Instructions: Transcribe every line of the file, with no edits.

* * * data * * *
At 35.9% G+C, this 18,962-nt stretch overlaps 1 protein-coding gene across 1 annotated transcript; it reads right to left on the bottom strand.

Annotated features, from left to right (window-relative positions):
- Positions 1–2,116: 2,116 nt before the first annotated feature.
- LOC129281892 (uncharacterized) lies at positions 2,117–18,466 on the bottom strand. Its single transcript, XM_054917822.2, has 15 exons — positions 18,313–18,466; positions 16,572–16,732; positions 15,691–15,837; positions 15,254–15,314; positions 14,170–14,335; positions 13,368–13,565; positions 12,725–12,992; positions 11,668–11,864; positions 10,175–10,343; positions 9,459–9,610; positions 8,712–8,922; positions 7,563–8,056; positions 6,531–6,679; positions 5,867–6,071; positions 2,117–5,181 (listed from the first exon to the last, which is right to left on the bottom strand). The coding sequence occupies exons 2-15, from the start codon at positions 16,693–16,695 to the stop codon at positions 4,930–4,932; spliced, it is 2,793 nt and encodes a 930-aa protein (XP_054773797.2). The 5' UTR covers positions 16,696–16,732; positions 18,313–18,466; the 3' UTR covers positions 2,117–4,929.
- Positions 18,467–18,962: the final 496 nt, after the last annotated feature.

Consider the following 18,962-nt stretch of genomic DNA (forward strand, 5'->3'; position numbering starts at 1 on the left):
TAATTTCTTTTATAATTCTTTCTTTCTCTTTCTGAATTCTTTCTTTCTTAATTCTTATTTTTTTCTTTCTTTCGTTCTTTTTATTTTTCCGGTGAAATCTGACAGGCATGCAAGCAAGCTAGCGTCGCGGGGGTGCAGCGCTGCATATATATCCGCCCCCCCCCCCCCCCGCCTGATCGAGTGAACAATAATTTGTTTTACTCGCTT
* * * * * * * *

At 35.9% G+C, this 18,962-nt stretch overlaps 1 protein-coding gene across 1 annotated transcript; it reads right to left on the bottom strand.

Annotated features, from left to right (window-relative positions):
- Positions 1–2,116: 2,116 nt before the first annotated feature.
- LOC129281892 (uncharacterized) lies at positions 2,117–18,466 on the bottom strand. Its single transcript, XM_054917822.2, has 15 exons — positions 18,313–18,466; positions 16,572–16,732; positions 15,691–15,837; positions 15,254–15,314; positions 14,170–14,335; positions 13,368–13,565; positions 12,725–12,992; positions 11,668–11,864; positions 10,175–10,343; positions 9,459–9,610; positions 8,712–8,922; positions 7,563–8,056; positions 6,531–6,679; positions 5,867–6,071; positions 2,117–5,181 (listed from the first exon to the last, which is right to left on the bottom strand). The coding sequence occupies exons 2-15, from the start codon at positions 16,693–16,695 to the stop codon at positions 4,930–4,932; spliced, it is 2,793 nt and encodes a 930-aa protein (XP_054773797.2). The 5' UTR covers positions 16,696–16,732; positions 18,313–18,466; the 3' UTR covers positions 2,117–4,929.
- Positions 18,467–18,962: the final 496 nt, after the last annotated feature.

Consider the following 18,962-nt stretch of genomic DNA (forward strand, 5'->3'; position numbering starts at 1 on the left):
TAATTTCTTTTATAATTCTTTCTTTCTCTTTCTGAATTCTTTCTTTCTTAATTCTTATTTTTTTCTTTCTTTCGTTCTTTTTATTTTTCCGGTGAAATCTGACAGGCATGCAAGCAAGCTAGCGTCGCGGGGGTGCAGCGCTGCATATATATCCGCCCCCCCCCCCCCCCGCCTGATCGAGTGAACAATAATTTGTTTTACTCGCTT